Sen. Ron Wyden, D-Ore., wants to accentuate the tax burden of oil and gas companies raking in more than $1 billion per year.
Perhaps even double it.
For the Taxing Big Oil Profits Act, Wyden’s legislation would call for a 21% tax on the “excess profits” of oil and gas companies eclipsing the $1 billion threshold of earnings.
The definition of “excess profits,” from Wyden’s perspective: current profits minus a standard 10% return on investment.
As a secondary part of Wyden’s bill, a 25% excise tax would be assessed on all corporate stock repurchased by the oil and gas companies.
The rationale behind this component: Exxon Mobil’s recent announcement that it plans to buy back roughly $30 billion of company stock in 2023. The same goes for Chevron, which will rebuy $10 billion worth of its own stock by the end of this year.
“Our broken tax code is working for Big Oil, not American families. While Americans pay more to fill up their gas tanks, Big Oil companies are raking in record profits, rewarding their CEOs and wealthy shareholders with massive stock buybacks, and using special loopholes in the tax code to pay next to nothing in taxes,” said Wyden, chairman of the Senate Finance Committee.
Oil companies have the capacity to pay lower taxes than most corporations, given the various deferment programs.
For example, the 2017 Tax Cuts and Jobs Act from the Trump presidency “helped oil companies further by reducing the effective tax rate for companies to 21% from 35%.”
For the second quarter of 2022, Exxon Mobil reported a profit of $17.85 billion, and Chevron took in a record $11.62 billion. Also, according to Deseret.com, Shell brought in $11.5 billion for the same time period; and BP (formerly British Petroleum) collected $8.45 for Q2.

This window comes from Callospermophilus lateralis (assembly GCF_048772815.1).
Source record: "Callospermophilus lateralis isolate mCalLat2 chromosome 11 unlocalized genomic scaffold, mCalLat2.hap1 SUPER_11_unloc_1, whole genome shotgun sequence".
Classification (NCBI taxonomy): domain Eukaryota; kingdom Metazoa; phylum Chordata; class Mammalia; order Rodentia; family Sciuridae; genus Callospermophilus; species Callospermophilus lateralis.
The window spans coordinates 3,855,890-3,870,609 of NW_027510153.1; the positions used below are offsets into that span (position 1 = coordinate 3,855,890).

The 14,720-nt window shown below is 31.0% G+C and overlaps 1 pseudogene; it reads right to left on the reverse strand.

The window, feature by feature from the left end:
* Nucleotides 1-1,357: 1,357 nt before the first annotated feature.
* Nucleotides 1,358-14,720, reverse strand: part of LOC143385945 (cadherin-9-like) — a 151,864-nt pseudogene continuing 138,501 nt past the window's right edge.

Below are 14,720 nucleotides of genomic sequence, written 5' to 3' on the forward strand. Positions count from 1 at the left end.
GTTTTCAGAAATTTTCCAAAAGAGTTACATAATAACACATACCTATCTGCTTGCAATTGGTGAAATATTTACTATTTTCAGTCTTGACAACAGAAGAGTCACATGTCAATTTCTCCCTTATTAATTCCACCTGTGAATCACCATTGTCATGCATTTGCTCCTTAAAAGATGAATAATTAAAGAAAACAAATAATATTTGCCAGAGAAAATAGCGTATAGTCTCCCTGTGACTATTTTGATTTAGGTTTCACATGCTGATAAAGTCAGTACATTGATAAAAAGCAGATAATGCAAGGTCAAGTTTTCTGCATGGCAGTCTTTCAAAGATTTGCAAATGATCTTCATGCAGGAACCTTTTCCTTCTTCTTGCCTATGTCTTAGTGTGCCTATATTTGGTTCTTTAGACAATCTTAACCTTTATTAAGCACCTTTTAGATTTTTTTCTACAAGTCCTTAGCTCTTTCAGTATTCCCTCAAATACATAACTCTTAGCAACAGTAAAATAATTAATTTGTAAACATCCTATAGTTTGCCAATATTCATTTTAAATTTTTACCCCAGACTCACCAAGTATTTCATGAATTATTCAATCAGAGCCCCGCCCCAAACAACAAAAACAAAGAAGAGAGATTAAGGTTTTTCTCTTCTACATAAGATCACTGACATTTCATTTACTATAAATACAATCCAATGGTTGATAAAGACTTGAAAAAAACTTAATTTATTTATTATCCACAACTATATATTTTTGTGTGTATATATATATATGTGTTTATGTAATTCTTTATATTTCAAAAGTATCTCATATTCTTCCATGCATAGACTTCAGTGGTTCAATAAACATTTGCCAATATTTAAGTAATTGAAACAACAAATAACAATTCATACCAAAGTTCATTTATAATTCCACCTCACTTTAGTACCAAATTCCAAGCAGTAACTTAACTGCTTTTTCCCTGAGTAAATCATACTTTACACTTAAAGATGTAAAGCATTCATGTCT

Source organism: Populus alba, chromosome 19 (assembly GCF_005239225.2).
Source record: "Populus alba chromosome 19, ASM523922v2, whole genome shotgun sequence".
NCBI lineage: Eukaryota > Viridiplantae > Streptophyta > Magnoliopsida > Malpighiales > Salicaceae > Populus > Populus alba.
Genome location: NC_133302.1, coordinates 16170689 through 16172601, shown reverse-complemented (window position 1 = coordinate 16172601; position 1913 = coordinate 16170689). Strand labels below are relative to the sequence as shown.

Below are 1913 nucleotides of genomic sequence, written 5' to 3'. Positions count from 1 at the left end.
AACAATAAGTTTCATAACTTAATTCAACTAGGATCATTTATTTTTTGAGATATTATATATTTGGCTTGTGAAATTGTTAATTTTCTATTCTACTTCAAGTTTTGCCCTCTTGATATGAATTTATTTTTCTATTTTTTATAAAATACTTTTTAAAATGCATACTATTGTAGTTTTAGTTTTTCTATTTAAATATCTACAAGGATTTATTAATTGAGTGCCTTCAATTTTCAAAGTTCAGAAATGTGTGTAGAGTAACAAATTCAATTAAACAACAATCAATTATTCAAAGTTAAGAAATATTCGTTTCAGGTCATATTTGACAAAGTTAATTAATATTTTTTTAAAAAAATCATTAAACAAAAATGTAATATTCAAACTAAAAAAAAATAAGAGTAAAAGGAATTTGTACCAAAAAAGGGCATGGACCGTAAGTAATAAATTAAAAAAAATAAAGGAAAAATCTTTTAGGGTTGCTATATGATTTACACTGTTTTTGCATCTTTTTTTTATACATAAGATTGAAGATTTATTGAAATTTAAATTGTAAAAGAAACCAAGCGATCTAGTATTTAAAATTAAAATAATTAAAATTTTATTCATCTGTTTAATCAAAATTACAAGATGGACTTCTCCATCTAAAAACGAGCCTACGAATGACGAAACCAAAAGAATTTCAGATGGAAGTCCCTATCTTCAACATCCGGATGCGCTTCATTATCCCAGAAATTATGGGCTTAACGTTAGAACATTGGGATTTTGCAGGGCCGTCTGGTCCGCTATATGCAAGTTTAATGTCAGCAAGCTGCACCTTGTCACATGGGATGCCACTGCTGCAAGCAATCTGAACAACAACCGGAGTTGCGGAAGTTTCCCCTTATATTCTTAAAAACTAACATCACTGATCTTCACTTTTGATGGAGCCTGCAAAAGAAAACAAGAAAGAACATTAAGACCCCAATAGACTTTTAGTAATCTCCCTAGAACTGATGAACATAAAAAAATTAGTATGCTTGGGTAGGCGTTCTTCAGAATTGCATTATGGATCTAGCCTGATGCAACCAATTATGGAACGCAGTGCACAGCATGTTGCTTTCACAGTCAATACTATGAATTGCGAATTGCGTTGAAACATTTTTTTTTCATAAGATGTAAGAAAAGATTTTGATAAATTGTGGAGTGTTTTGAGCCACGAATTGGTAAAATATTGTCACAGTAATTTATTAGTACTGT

Wyden might have been taking a cue from President Joe Biden. Last month, while facing backlash for rising gas prices in America, the president derisively said that “Exxon made more money than God this year.”
Wyden’s proposed legislation has the backing of 12 other senators — all Democrats:
Senate Majority Leader Charles Schumer of New York, along with Sens. Richard Blumenthal of Connecticut, Bob Casey of Pennsylvania. Dianne Feinstein of California, Maizie Hirono of Hawaii, Amy Klobuchar of Minnesota, Patty Murray of Washington, Alex Padilla of California, Jack Reed of Rhode Island, Debbie Stabenow of Michigan, Chris Van Hollen of Maryland and Raphael Warnock of Georgia.
The congressional Democrats attempted to push a similar bill through the House chamber earlier this year, coinciding with U.S. consumers paying record-high prices for gasoline.
Wyden’s Senate bill, however, would be tied to oil/gas profits, instead of the market price for oil.
Wyden, who is seeking another term, faces challengers including Republican Joe Rae Perkins in the Nov. 8 general election.
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